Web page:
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KEN PARKER ARCHTOPS
RENEWING THE FORM

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Ken Talks about Building Guitars:

I first built archtop guitars in the early 70’s, They were my first love. I was able to learn about how they worked by repairing many fine old instruments, and I built a friendship with Jimmy D’Aquisto, which was inspiring and fruitful. Other guitarmaking projects occupied my attention for quite a while, but now I’m back on the case.

For the last 8 years, I have devoted myself exclusively to the design and development of a new kind of archtop guitar. The guitars that you see and hear on my site are individual pieces, not really models, and, although they do exhibit differences, they share the same outline, scale length, neck attachment, etc,etc.

I’s been fun to explore the range of tonal response that can be coaxed from the archtop form by changing the materials and proportions.

I believe that the acoustic archtop is the most versatile form of acoustic guitar, and decidedly not, as sometimes viewed, the most limited. The recordings on my site show how different players each bring out a voice unique to them and their playing style. My new archtops all have different voices, but all belong to the same family, so to speak.

Some of the things that set my guitars apart are unparalleled evenness throughout the range, uncommonly good note separation (clarity & consonance) , truly exceptional low end response, and a broad dynamic range.

This year I brought two guitars to Montreal. “Spot” was built in 2008, with Sitka spruce and curly Aspen (something I’ve never seen before) with ebony fingerboard, veneers, etc.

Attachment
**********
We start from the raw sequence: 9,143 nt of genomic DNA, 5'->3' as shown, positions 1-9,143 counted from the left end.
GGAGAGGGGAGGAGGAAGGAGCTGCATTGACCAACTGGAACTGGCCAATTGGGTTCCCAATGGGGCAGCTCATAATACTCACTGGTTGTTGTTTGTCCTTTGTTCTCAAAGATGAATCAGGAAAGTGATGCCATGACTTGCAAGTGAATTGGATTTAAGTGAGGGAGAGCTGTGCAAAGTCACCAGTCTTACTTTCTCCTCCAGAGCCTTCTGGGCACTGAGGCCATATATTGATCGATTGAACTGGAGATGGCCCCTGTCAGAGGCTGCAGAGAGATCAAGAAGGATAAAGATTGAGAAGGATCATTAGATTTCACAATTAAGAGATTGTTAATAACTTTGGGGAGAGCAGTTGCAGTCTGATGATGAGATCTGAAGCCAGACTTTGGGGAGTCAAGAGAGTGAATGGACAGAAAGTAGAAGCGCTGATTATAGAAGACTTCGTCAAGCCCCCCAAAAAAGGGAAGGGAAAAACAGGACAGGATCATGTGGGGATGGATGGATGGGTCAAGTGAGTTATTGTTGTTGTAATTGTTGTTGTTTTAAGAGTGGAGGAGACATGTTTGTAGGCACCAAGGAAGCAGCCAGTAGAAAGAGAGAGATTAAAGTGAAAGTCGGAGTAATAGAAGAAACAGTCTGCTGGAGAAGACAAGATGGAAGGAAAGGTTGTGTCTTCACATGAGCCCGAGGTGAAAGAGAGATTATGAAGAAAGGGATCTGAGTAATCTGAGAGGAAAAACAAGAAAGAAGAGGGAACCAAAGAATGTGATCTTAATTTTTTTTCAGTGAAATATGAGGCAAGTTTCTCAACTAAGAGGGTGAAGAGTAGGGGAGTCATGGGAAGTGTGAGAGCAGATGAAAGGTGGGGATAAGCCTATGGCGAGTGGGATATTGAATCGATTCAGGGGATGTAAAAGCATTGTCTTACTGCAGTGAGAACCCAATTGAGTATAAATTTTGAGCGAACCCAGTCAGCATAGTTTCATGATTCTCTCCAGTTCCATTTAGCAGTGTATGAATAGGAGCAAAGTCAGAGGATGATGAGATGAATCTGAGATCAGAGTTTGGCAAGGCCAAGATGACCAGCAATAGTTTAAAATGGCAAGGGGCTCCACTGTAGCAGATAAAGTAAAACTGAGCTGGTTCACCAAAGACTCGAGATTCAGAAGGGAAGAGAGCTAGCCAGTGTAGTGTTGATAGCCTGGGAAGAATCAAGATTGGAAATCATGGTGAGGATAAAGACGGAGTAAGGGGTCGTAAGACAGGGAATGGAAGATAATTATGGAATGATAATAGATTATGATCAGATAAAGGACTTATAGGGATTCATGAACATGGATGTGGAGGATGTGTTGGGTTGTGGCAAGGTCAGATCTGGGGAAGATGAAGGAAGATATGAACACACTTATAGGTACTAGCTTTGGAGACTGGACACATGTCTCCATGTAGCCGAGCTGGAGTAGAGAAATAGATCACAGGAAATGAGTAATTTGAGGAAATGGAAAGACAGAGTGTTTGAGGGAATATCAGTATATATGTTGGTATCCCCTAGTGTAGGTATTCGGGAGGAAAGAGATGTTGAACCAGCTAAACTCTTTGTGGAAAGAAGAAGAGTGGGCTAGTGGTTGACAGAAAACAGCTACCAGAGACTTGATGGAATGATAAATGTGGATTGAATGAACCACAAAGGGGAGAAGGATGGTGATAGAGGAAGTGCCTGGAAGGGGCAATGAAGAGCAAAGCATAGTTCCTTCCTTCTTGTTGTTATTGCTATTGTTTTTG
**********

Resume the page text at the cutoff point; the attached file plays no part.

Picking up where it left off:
The other guitar is “Stella”, and was completed last month. Stella is Italian Alpine spruce, sugar maple back, sides, and neck veneer, ebony appointments, and has a humbucking pickup system. Please refer to my website for a complete description of this wonderful pickup.

If you’d like, I’ll be happy to send some CDs that show how the Brownie guitar performs both miked and also with the magnetic pickup through a tube amp. After decades of experimentation with piezo pickups with my partner-in-crime Larry Fishman, I sadly conclude that they don’t have a place on my instruments.

The good news is the current magnetic system sounds great!

The wood travel restrictions are daunting. Regulations are complex, opaque, and very much in flux. It’s hard to know what’s legal, and what will likely be enforced. I do know that enforcement is greatly varied, and the laws are open to interpretation, that is, also to mis-interpretation. Ouch.

Ultimately, ebony is a safer bet, and in no way sonically inferior.

So far as body material is concerned, you can see from my site that I’m free of predjudice. I have auditioned many kinds of spruce, and also many kinds of body material. For the body, I like material that is moderate in both weight and stiffness. As in the kitchen, it’s the chef, not the venison.

Big Leaf Maple would be a fine choice, but so would Curly Mahogany. I have some more of the material that built “YOYO” and “Semeur”, and consider it to be a magical fiber.

The material in “Fig” is quite colorful and unusual (one-of-a-kind), and if you wanted something like that, I’d have to seek it out.

About longevity and serviceability of Stealth tuners:
It’s always a worry to depend on a manufacturer of any kind, and I’ve been on the worrying end of this my whole career. In my current work, the two things I don’t make in my own shop are the strings and the tuning pegs.

When I first got a sample set of the Gotoh Stealth tuners, I took one apart and looked at it under high magnification. I can tell you that the tolerances and finishes are as astonishingly good. The gears are tiny, of course, and are rated for no more than 20 kilos or 44 pounds each. This is well within the tension load that could be applied by any guitar string that my instruments would tolerate.

Of course, I have thought through these things prior to using the Gotoh pegs, and I’ll mention that if they were to fail (probably after I’ve left the planet) and were no longer available, a good repair/restoration person would be able to fill the tiny recesses in the headstock with wood, and install some other pegs without any compromise in the strength of the headstock. Look at the market for original parts for 30’s guitars, and you’ll see that somehow they pop up (cloning??)

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